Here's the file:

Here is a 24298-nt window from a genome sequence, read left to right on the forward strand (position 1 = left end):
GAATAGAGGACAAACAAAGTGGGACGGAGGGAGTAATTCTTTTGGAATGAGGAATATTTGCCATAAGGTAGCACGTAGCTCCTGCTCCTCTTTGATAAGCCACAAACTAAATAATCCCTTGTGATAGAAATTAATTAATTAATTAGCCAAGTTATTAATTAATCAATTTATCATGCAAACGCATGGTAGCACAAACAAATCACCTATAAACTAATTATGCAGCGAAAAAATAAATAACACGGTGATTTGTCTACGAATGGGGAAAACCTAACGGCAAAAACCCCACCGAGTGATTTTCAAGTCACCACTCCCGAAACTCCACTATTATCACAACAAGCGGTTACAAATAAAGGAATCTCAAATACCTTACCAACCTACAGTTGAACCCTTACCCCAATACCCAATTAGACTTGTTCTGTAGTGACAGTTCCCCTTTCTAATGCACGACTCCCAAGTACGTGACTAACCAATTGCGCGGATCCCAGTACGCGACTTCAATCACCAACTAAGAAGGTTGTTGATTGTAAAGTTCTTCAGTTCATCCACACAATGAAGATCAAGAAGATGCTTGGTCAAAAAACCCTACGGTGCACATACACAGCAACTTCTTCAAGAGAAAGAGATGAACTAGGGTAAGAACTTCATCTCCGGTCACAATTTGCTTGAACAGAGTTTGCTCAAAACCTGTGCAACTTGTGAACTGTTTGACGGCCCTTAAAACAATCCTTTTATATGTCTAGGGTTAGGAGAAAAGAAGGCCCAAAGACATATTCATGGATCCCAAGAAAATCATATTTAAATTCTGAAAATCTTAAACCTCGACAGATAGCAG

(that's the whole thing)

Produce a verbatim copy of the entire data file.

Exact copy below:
Here is a 24298-nt window from a genome sequence, read left to right on the forward strand (position 1 = left end):
GAATAGAGGACAAACAAAGTGGGACGGAGGGAGTAATTCTTTTGGAATGAGGAATATTTGCCATAAGGTAGCACGTAGCTCCTGCTCCTCTTTGATAAGCCACAAACTAAATAATCCCTTGTGATAGAAATTAATTAATTAATTAGCCAAGTTATTAATTAATCAATTTATCATGCAAACGCATGGTAGCACAAACAAATCACCTATAAACTAATTATGCAGCGAAAAAATAAATAACACGGTGATTTGTCTACGAATGGGGAAAACCTAACGGCAAAAACCCCACCGAGTGATTTTCAAGTCACCACTCCCGAAACTCCACTATTATCACAACAAGCGGTTACAAATAAAGGAATCTCAAATACCTTACCAACCTACAGTTGAACCCTTACCCCAATACCCAATTAGACTTGTTCTGTAGTGACAGTTCCCCTTTCTAATGCACGACTCCCAAGTACGTGACTAACCAATTGCGCGGATCCCAGTACGCGACTTCAATCACCAACTAAGAAGGTTGTTGATTGTAAAGTTCTTCAGTTCATCCACACAATGAAGATCAAGAAGATGCTTGGTCAAAAAACCCTACGGTGCACATACACAGCAACTTCTTCAAGAGAAAGAGATGAACTAGGGTAAGAACTTCATCTCCGGTCACAATTTGCTTGAACAGAGTTTGCTCAAAACCTGTGCAACTTGTGAACTGTTTGACGGCCCTTAAAACAATCCTTTTATATGTCTAGGGTTAGGAGAAAAGAAGGCCCAAAGACATATTCATGGATCCCAAGAAAATCATATTTAAATTCTGAAAATCTTAAACCTCGACAGATAGCAG